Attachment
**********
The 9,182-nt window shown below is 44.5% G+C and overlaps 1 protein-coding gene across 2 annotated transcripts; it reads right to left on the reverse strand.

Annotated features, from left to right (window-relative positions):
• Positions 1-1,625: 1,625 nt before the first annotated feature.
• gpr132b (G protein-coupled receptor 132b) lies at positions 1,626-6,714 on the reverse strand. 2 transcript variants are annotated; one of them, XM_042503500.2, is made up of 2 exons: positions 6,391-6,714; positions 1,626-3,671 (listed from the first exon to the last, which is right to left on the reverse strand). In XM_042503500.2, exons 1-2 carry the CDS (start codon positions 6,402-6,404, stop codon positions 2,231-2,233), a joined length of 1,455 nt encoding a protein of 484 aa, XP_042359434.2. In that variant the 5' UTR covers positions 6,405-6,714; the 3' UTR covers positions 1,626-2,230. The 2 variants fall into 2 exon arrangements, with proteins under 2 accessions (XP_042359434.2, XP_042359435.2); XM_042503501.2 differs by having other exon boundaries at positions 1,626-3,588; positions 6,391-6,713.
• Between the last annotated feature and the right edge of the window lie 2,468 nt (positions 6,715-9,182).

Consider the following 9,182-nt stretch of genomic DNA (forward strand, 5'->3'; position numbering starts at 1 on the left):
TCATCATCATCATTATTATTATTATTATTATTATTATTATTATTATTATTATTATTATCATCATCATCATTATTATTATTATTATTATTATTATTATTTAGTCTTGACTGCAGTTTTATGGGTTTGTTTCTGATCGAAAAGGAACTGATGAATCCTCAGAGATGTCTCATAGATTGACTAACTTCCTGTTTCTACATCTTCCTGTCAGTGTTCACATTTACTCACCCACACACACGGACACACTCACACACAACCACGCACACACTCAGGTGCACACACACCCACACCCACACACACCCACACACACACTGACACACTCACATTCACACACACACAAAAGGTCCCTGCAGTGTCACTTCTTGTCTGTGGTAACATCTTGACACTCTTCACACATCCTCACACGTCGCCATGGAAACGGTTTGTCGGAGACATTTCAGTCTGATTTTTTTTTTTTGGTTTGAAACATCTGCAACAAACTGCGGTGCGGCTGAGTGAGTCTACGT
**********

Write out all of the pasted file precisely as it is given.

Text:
The 9,182-nt window shown below is 44.5% G+C and overlaps 1 protein-coding gene across 2 annotated transcripts; it reads right to left on the reverse strand.

Annotated features, from left to right (window-relative positions):
• Positions 1-1,625: 1,625 nt before the first annotated feature.
• gpr132b (G protein-coupled receptor 132b) lies at positions 1,626-6,714 on the reverse strand. 2 transcript variants are annotated; one of them, XM_042503500.2, is made up of 2 exons: positions 6,391-6,714; positions 1,626-3,671 (listed from the first exon to the last, which is right to left on the reverse strand). In XM_042503500.2, exons 1-2 carry the CDS (start codon positions 6,402-6,404, stop codon positions 2,231-2,233), a joined length of 1,455 nt encoding a protein of 484 aa, XP_042359434.2. In that variant the 5' UTR covers positions 6,405-6,714; the 3' UTR covers positions 1,626-2,230. The 2 variants fall into 2 exon arrangements, with proteins under 2 accessions (XP_042359434.2, XP_042359435.2); XM_042503501.2 differs by having other exon boundaries at positions 1,626-3,588; positions 6,391-6,713.
• Between the last annotated feature and the right edge of the window lie 2,468 nt (positions 6,715-9,182).

Consider the following 9,182-nt stretch of genomic DNA (forward strand, 5'->3'; position numbering starts at 1 on the left):
TCATCATCATCATTATTATTATTATTATTATTATTATTATTATTATTATTATTATTATCATCATCATCATTATTATTATTATTATTATTATTATTATTTAGTCTTGACTGCAGTTTTATGGGTTTGTTTCTGATCGAAAAGGAACTGATGAATCCTCAGAGATGTCTCATAGATTGACTAACTTCCTGTTTCTACATCTTCCTGTCAGTGTTCACATTTACTCACCCACACACACGGACACACTCACACACAACCACGCACACACTCAGGTGCACACACACCCACACCCACACACACCCACACACACACTGACACACTCACATTCACACACACACAAAAGGTCCCTGCAGTGTCACTTCTTGTCTGTGGTAACATCTTGACACTCTTCACACATCCTCACACGTCGCCATGGAAACGGTTTGTCGGAGACATTTCAGTCTGATTTTTTTTTTTTGGTTTGAAACATCTGCAACAAACTGCGGTGCGGCTGAGTGAGTCTACGT